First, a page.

Flourishing

"if they woke at their wake
they might not recognize that woman
in the front making all that noise."

-from “waiting on you to die so I can be myself”, Danez Smith.

For so many years, I’ve figuratively tossed and turned the idea of displaying my authentic self to the public. For too long, I have feared what people would think of me. During my childhood, I was raised to be a people-pleaser. Any time I showed my real self, I was shunned, teased, laughed at, or stifled.

As I grew older, I found partners who I changed myself for, whether it was the metalhead who liked it when I spiked my pixie cut with gel and wore black boots with mini skirts or the stoner who didn’t care what I wore as long as I smoked a joint with him and wore the hemp chokers he made me.

A few years ago, I met someone who encouraged me to be the realest version of myself. He told me what he saw in me and encouraged me to chase that idealized version of myself – the artist with paint on her hands and lyrics on her soul, the girl with eyes bright and sparkling. He encouraged all aspects of me: my screaming emotions, my fiery passions, poet, artist, tarot card reader, whoever I wanted to be.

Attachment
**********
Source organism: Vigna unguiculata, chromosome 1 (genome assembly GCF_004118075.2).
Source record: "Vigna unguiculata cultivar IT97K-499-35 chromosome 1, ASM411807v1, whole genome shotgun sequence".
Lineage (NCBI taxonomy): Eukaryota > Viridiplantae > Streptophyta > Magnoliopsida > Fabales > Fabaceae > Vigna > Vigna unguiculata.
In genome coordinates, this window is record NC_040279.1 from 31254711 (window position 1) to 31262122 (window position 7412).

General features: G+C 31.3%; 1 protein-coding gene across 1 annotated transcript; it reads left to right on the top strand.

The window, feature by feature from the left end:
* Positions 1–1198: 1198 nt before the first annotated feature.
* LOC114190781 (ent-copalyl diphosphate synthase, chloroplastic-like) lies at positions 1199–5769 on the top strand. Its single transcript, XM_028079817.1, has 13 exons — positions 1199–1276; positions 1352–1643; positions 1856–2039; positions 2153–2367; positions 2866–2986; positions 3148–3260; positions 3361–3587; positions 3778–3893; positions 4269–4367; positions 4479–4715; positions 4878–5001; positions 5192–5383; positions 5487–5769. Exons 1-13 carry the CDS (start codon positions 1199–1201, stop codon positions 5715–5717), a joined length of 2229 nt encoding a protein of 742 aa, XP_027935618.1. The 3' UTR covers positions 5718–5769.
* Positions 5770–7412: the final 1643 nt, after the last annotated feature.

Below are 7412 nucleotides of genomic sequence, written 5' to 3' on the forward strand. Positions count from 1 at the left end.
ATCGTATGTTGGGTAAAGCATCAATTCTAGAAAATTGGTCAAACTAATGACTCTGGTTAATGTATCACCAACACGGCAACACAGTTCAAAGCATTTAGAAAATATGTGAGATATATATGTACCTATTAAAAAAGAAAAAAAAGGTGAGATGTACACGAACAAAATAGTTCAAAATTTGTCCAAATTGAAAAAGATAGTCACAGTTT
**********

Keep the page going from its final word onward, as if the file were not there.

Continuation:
He taught me to accept myself. To treat myself like I treat my best friends. “To delight the dreamers when they see you,” he had said.

I have learned about surrounding yourself with people who love the authentic you. That’s how you will be successful, regardless of what’s in your bank account or what’s written on your resume.

I mentioned on social media that I have a new outlook. I am no longer waiting on others to die so I can be myself. I’m ready to flourish. I’m ready to be my favorite version of myself.

Hiatus